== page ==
Recycling, reuse could save billions in healthcare cos

Recycling, reuse could save billions in healthcare costs

By Jake Thomas, Resource Recycling

A new study has found that hospitals could see significant savings by making their operations more environmentally friendly, including how they manage their waste and recycling.

The study was sponsored by the Healthier Hospitals Initiative and Health Care Without Harm through grants from the Commonwealth Fund and the Robert Wood Johnson Foundation.

Each of the nine health systems and hospitals in the study documented their savings in a number of areas, including waste management, energy use reduction and changes in their operating room supply procurement. The study's authors found that by being more environmentally-minded, the healthcare sector could save $5.4 billion over five years and $15 billion over 10 years.

The study found that nationally, hospitals could save $71 million over five years by streamlining their waste disposal processes to increase recycling, while generating less packaging, food waste and non-infectious refuse.

Seven hospitals in the study contracted with a service that collected used single-use medical devices. The service determined which devices could be reused that were then cleaned and sterilized before being sold back to the hospitals at a price that was less expensive than buying new ones. The study found that on average, hospitals reusing medical devices saved $12.04 per procedure, not counting the cost of disposing of the devices. Furthermore, it concluded that if hospitals across the country reused medical devices it would save $2.7 billion over five years.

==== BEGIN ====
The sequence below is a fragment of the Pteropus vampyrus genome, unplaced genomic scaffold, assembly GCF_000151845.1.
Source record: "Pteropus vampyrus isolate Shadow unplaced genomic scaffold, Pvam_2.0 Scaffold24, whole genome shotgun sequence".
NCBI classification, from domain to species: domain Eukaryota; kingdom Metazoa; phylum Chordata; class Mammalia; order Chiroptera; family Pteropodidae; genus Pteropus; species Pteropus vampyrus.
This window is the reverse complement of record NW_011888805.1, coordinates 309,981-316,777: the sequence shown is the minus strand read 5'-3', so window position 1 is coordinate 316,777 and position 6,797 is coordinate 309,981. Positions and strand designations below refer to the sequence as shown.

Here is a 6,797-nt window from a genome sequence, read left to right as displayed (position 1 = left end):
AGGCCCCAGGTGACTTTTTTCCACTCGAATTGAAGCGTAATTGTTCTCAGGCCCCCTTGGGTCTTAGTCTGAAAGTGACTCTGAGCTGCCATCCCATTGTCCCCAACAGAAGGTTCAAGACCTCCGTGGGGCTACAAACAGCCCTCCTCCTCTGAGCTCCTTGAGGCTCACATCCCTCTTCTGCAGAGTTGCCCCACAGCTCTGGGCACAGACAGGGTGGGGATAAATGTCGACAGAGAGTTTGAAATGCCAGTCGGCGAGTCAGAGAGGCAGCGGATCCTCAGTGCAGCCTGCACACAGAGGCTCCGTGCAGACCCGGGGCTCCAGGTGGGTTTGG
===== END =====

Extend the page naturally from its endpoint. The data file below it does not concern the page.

Lastly, on waste issues, the study found that hospitals could save money by asking suppliers of operating room packs to leave out items that were often not used and discarded after the operation.

Two hospitals in the study saw a net cost savings of $4.33 per procedure. If hospitals across the country were to adopt these changes, they could save over a billion dollars over five years.

"This study turns on its head the belief that introducing environmental sustainability measures increases operating costs," said Blair L. Sadler, J.D., senior fellow at the Institute for Healthcare Improvement, one of the study authors and former CEO of Rady Children's Hospital, San Diego, California, in a prepared statement. "In fact, it is just the opposite. With little or no capital investments, significant operating savings can be realized. It is good for patients and staff, and is a better strategy than having to lay off valuable personnel or closing effective programs that lose money."

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